Ecclestone: Hamilton no longer the fighter he was

Jamie Woodhouse
Bernie Ecclestone Lewis Hamilton PA

Bernie Ecclestone questions Lewis Hamilton's fighting spirit.

Ex-F1 boss Bernie Ecclestone believes that Lewis Hamilton has been too error-prone in 2021, questioning his fighting spirit.

Hamilton will head into his home event, the British Grand Prix at Silverstone, on a five-race winless streak which leaves him 32 points adrift of Red Bull rival Max Verstappen in the battle for the Drivers’ Championship.

And a feature of this season for Hamilton has been uncharacteristic errors, such as his costly slide into the gravel at Imola, as well as his off in Baku as he challenged Sergio Perez for the lead of the Azerbaijan GP.

Ecclestone said he has had the discussion with a lot of people about Hamilton’s will to fight, and wonders if he signed the new two-year deal with Mercedes simply because his other projects away from Formula 1 were not going to make him as much money.

“I have spoken to lots of people about this and perhaps Lewis is not quite the fighter that he was,” Ecclestone told the PA News Agency.

“There are lots of occasions this year where he could have done better and he hasn’t. He hasn’t had any competition, the equipment has always been super, and he hasn’t really had to make the effort. But now maybe he is thinking that he better take it a bit easier.

“At the beginning of the year I thought he would look to win the championship and then retire. But it appears not, even though I wouldn’t rely too much on contracts. He can escape from that.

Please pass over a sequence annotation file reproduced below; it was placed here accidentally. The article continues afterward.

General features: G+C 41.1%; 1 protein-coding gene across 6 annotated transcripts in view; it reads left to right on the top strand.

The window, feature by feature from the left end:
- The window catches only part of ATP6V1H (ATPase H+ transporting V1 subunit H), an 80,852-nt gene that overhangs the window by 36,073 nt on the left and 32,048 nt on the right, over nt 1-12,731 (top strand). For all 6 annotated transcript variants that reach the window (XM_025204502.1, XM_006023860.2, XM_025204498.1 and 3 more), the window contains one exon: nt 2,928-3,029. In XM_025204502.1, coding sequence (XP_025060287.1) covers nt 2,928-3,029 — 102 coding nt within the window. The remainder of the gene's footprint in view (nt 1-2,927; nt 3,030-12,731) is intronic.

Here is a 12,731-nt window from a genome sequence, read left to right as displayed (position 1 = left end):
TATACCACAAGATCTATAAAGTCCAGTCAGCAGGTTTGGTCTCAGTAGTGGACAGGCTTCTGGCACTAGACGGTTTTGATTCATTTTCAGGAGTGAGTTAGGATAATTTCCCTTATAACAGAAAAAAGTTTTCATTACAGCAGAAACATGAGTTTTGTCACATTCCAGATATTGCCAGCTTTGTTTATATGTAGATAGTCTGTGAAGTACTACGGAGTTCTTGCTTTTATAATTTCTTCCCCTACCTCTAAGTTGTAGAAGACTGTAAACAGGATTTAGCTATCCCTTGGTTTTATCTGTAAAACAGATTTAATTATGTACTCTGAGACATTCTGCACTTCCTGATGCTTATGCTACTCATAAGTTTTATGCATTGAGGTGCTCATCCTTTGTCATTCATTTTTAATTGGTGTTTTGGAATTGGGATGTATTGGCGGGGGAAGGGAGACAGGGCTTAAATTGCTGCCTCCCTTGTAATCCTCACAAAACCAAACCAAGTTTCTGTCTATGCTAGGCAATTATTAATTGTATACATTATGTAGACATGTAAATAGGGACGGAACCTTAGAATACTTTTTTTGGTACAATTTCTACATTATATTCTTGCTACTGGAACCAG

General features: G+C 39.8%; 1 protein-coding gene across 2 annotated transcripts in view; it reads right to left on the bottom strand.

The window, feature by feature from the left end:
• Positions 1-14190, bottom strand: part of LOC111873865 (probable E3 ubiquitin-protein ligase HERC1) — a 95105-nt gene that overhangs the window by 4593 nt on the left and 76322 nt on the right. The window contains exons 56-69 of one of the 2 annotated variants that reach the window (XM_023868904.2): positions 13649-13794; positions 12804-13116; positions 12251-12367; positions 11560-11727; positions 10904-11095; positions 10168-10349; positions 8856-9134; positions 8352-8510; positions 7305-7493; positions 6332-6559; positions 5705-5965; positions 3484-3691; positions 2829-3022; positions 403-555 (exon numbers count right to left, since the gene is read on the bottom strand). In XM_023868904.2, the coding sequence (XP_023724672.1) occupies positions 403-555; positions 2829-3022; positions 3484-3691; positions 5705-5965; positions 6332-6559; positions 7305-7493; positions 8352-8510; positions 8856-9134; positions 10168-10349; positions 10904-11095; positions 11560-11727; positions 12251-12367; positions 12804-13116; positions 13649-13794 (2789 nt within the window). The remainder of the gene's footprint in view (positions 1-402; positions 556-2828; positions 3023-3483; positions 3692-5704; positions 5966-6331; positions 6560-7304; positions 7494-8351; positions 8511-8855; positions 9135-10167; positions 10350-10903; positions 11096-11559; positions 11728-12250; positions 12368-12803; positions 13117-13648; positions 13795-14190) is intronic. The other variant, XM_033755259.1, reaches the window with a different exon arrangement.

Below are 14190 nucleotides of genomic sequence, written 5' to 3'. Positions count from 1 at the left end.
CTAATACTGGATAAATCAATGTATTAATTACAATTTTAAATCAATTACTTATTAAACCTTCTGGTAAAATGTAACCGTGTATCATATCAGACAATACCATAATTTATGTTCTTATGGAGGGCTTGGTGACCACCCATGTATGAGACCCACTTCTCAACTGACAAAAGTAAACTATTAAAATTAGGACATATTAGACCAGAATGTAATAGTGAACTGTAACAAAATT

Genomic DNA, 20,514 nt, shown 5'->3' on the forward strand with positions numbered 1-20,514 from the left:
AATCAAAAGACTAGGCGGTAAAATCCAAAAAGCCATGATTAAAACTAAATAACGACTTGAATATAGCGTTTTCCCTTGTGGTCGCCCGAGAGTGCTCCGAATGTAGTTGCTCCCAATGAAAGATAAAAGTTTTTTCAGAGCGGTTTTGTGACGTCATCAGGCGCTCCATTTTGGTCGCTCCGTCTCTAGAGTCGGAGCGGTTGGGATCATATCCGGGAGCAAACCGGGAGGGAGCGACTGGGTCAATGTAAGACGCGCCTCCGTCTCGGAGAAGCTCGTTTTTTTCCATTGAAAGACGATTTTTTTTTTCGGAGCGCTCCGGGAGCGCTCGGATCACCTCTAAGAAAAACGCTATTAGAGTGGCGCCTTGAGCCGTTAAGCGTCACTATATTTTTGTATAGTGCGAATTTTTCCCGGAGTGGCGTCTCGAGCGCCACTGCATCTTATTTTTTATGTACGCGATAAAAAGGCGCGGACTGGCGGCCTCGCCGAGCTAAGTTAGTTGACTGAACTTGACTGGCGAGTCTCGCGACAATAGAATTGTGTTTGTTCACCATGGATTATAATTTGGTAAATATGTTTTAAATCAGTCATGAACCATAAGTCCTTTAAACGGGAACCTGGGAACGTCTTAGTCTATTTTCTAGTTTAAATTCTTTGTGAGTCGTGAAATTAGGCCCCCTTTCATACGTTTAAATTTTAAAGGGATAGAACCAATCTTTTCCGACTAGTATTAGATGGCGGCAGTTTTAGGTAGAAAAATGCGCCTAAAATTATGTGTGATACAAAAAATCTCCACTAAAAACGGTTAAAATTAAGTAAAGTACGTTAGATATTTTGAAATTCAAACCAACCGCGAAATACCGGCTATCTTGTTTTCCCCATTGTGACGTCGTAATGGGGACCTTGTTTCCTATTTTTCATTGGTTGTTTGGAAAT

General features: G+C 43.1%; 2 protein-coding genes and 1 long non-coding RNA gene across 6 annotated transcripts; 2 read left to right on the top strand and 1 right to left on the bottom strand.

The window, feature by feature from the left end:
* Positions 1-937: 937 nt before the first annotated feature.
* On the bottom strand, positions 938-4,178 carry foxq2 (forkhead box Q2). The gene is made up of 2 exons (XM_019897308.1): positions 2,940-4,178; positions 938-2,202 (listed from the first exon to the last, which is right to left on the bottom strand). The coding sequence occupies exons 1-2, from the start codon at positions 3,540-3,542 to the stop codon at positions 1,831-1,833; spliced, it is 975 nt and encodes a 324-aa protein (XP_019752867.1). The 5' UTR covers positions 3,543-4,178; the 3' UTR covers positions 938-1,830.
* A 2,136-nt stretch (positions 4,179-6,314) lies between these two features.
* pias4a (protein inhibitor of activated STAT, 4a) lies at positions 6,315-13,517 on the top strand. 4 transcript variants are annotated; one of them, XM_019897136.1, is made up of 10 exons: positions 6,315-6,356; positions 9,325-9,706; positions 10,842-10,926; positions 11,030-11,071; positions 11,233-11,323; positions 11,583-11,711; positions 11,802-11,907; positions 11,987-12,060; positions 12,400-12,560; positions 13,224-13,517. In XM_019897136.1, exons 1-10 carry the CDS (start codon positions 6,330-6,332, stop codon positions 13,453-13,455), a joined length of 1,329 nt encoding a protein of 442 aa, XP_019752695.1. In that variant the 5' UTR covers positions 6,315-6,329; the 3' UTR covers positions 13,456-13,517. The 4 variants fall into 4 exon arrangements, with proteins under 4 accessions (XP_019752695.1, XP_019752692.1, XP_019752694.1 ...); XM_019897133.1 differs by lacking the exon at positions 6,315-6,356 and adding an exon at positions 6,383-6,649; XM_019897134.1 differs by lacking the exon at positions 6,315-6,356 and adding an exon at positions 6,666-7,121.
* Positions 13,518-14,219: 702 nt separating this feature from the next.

“He probably had a look at the clothing range and music but realised that it is not as easy to make money there as it is in Formula One.”

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Hamilton will be looking to prove the doubters wrong and bring himself back into title contention at Silverstone, a track where he was tasted victory a record seven times.

This will be a race weekend like no other before though thanks to the introduction of sprint qualifying, a 100km race on Saturday to decide the grid for the British Grand Prix.

At this stage it is just an experiment from Formula 1, with the traditional qualifying format still set to take place on Friday as the session which sets the grid for sprint qualifying, but Ecclestone is completely against the concept.

“I don’t agree with it. The minute you start mucking around with these things, the history disappears and that is not a good thing,” he explained.

“People would say somebody has 70 pole positions but that has gone now. There is no such thing as a pole position.

“I don’t think it is going to work and I don’t think it will continue. It is an unnecessary confusion for no reason. Qualifying has always been an interesting part of the weekend and now we will just have another race.”

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